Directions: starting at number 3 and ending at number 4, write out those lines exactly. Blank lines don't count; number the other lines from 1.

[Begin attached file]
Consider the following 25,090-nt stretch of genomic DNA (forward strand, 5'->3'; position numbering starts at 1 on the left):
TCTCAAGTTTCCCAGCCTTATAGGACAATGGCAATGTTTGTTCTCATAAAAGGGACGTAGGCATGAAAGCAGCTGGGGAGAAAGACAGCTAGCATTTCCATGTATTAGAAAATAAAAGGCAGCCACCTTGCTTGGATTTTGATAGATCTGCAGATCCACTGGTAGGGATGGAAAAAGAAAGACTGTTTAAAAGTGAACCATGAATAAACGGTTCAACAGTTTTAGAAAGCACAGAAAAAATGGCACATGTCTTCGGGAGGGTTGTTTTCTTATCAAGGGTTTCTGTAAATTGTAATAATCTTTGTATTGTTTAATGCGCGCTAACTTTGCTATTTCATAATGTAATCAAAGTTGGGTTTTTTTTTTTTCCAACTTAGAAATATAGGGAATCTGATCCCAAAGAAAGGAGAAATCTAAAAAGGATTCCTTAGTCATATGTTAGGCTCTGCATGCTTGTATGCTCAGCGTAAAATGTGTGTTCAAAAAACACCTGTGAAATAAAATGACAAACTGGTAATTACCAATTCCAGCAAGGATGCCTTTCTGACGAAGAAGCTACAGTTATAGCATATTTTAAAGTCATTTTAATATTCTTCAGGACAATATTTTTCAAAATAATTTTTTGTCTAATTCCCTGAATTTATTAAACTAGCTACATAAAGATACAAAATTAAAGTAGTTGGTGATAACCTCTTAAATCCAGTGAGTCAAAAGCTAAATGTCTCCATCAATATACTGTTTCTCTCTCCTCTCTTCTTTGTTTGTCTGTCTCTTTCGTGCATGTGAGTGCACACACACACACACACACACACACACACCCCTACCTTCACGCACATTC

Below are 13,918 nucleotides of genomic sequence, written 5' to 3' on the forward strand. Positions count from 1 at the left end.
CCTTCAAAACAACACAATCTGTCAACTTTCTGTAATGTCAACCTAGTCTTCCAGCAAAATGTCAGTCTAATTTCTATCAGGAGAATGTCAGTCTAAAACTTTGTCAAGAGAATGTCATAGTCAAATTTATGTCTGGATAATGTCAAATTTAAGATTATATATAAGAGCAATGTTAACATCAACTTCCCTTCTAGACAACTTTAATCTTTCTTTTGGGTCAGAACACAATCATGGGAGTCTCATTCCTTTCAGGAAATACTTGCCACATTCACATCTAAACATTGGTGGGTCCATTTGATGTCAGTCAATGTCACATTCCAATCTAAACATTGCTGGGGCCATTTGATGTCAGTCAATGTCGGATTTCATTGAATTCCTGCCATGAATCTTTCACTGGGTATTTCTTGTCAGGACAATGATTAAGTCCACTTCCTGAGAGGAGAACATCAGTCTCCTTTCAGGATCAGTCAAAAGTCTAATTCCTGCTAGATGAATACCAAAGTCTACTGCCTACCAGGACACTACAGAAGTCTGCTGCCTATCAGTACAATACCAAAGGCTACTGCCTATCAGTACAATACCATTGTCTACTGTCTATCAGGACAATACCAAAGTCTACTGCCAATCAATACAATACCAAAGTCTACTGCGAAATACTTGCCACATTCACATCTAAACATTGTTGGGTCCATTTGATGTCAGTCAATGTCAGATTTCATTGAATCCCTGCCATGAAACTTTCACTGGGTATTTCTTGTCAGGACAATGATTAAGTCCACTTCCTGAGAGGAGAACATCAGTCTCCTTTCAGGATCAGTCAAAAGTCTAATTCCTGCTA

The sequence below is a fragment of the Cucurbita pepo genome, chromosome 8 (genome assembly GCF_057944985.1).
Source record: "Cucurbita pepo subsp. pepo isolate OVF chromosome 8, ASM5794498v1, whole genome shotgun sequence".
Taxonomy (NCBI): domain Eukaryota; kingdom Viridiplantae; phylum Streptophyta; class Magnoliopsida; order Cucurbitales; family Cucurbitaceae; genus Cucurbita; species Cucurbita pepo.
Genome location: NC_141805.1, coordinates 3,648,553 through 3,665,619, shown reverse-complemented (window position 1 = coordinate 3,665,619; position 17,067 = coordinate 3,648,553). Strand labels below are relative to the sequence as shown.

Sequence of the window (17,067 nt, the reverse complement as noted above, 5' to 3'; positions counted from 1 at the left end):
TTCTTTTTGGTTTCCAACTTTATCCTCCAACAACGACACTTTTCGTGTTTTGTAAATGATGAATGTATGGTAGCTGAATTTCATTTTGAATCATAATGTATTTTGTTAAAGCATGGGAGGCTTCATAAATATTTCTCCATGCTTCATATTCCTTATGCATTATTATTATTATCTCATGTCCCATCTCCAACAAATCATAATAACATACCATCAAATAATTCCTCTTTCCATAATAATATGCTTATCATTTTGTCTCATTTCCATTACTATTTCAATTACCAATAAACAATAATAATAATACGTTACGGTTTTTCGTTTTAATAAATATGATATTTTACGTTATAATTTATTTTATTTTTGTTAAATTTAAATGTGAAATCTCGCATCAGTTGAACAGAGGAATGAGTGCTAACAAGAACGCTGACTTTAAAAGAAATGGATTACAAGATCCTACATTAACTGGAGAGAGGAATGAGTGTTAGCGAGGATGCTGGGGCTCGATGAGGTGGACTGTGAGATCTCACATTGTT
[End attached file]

Below are 13,918 nucleotides of genomic sequence, written 5' to 3' on the forward strand. Positions count from 1 at the left end.
CCTTCAAAACAACACAATCTGTCAACTTTCTGTAATGTCAACCTAGTCTTCCAGCAAAATGTCAGTCTAATTTCTATCAGGAGAATGTCAGTCTAAAACTTTGTCAAGAGAATGTCATAGTCAAATTTATGTCTGGATAATGTCAAATTTAAGATTATATATAAGAGCAATGTTAACATCAACTTCCCTTCTAGACAACTTTAATCTTTCTTTTGGGTCAGAACACAATCATGGGAGTCTCATTCCTTTCAGGAAATACTTGCCACATTCACATCTAAACATTGGTGGGTCCATTTGATGTCAGTCAATGTCACATTCCAATCTAAACATTGCTGGGGCCATTTGATGTCAGTCAATGTCGGATTTCATTGAATTCCTGCCATGAATCTTTCACTGGGTATTTCTTGTCAGGACAATGATTAAGTCCACTTCCTGAGAGGAGAACATCAGTCTCCTTTCAGGATCAGTCAAAAGTCTAATTCCTGCTAGATGAATACCAAAGTCTACTGCCTACCAGGACACTACAGAAGTCTGCTGCCTATCAGTACAATACCAAAGGCTACTGCCTATCAGTACAATACCATTGTCTACTGTCTATCAGGACAATACCAAAGTCTACTGCCAATCAATACAATACCAAAGTCTACTGCGAAATACTTGCCACATTCACATCTAAACATTGTTGGGTCCATTTGATGTCAGTCAATGTCAGATTTCATTGAATCCCTGCCATGAAACTTTCACTGGGTATTTCTTGTCAGGACAATGATTAAGTCCACTTCCTGAGAGGAGAACATCAGTCTCCTTTCAGGATCAGTCAAAAGTCTAATTCCTGCTA